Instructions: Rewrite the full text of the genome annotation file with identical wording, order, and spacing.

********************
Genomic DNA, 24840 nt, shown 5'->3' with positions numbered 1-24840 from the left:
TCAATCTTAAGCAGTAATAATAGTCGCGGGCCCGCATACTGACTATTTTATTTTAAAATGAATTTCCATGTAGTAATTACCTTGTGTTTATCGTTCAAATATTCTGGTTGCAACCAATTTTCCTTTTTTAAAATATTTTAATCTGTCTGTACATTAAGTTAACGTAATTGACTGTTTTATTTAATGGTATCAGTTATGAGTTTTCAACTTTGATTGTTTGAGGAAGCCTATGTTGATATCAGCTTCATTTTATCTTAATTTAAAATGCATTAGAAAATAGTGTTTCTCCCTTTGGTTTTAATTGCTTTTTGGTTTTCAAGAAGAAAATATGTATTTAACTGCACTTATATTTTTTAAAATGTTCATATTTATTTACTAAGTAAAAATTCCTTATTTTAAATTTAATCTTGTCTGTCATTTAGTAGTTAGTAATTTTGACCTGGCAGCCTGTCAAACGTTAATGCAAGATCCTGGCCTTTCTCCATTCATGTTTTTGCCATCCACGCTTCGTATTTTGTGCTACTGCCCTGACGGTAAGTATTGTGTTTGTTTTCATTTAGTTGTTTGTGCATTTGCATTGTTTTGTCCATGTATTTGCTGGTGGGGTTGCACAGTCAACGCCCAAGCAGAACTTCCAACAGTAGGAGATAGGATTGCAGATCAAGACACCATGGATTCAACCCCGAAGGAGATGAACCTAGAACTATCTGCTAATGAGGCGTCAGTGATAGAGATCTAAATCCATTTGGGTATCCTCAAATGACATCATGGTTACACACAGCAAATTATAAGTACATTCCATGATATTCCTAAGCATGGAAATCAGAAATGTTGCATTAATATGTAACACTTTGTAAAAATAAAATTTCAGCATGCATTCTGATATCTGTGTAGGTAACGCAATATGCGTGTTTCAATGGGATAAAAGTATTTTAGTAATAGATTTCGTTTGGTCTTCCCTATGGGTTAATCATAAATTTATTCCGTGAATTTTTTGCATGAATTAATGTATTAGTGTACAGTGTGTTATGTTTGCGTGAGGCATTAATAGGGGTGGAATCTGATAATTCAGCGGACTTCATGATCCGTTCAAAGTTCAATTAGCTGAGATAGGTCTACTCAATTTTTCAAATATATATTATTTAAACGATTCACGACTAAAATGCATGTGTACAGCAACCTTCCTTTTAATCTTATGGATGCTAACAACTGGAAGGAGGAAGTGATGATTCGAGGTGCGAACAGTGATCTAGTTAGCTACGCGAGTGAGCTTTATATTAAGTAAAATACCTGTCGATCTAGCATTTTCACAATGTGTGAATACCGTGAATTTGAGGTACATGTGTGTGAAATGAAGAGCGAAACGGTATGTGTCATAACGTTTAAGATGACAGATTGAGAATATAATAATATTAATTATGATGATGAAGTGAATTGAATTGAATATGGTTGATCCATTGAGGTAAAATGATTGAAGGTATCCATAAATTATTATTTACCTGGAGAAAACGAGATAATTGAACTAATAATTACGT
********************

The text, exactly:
Genomic DNA, 24840 nt, shown 5'->3' with positions numbered 1-24840 from the left:
TCAATCTTAAGCAGTAATAATAGTCGCGGGCCCGCATACTGACTATTTTATTTTAAAATGAATTTCCATGTAGTAATTACCTTGTGTTTATCGTTCAAATATTCTGGTTGCAACCAATTTTCCTTTTTTAAAATATTTTAATCTGTCTGTACATTAAGTTAACGTAATTGACTGTTTTATTTAATGGTATCAGTTATGAGTTTTCAACTTTGATTGTTTGAGGAAGCCTATGTTGATATCAGCTTCATTTTATCTTAATTTAAAATGCATTAGAAAATAGTGTTTCTCCCTTTGGTTTTAATTGCTTTTTGGTTTTCAAGAAGAAAATATGTATTTAACTGCACTTATATTTTTTAAAATGTTCATATTTATTTACTAAGTAAAAATTCCTTATTTTAAATTTAATCTTGTCTGTCATTTAGTAGTTAGTAATTTTGACCTGGCAGCCTGTCAAACGTTAATGCAAGATCCTGGCCTTTCTCCATTCATGTTTTTGCCATCCACGCTTCGTATTTTGTGCTACTGCCCTGACGGTAAGTATTGTGTTTGTTTTCATTTAGTTGTTTGTGCATTTGCATTGTTTTGTCCATGTATTTGCTGGTGGGGTTGCACAGTCAACGCCCAAGCAGAACTTCCAACAGTAGGAGATAGGATTGCAGATCAAGACACCATGGATTCAACCCCGAAGGAGATGAACCTAGAACTATCTGCTAATGAGGCGTCAGTGATAGAGATCTAAATCCATTTGGGTATCCTCAAATGACATCATGGTTACACACAGCAAATTATAAGTACATTCCATGATATTCCTAAGCATGGAAATCAGAAATGTTGCATTAATATGTAACACTTTGTAAAAATAAAATTTCAGCATGCATTCTGATATCTGTGTAGGTAACGCAATATGCGTGTTTCAATGGGATAAAAGTATTTTAGTAATAGATTTCGTTTGGTCTTCCCTATGGGTTAATCATAAATTTATTCCGTGAATTTTTTGCATGAATTAATGTATTAGTGTACAGTGTGTTATGTTTGCGTGAGGCATTAATAGGGGTGGAATCTGATAATTCAGCGGACTTCATGATCCGTTCAAAGTTCAATTAGCTGAGATAGGTCTACTCAATTTTTCAAATATATATTATTTAAACGATTCACGACTAAAATGCATGTGTACAGCAACCTTCCTTTTAATCTTATGGATGCTAACAACTGGAAGGAGGAAGTGATGATTCGAGGTGCGAACAGTGATCTAGTTAGCTACGCGAGTGAGCTTTATATTAAGTAAAATACCTGTCGATCTAGCATTTTCACAATGTGTGAATACCGTGAATTTGAGGTACATGTGTGTGAAATGAAGAGCGAAACGGTATGTGTCATAACGTTTAAGATGACAGATTGAGAATATAATAATATTAATTATGATGATGAAGTGAATTGAATTGAATATGGTTGATCCATTGAGGTAAAATGATTGAAGGTATCCATAAATTATTATTTACCTGGAGAAAACGAGATAATTGAACTAATAATTACGT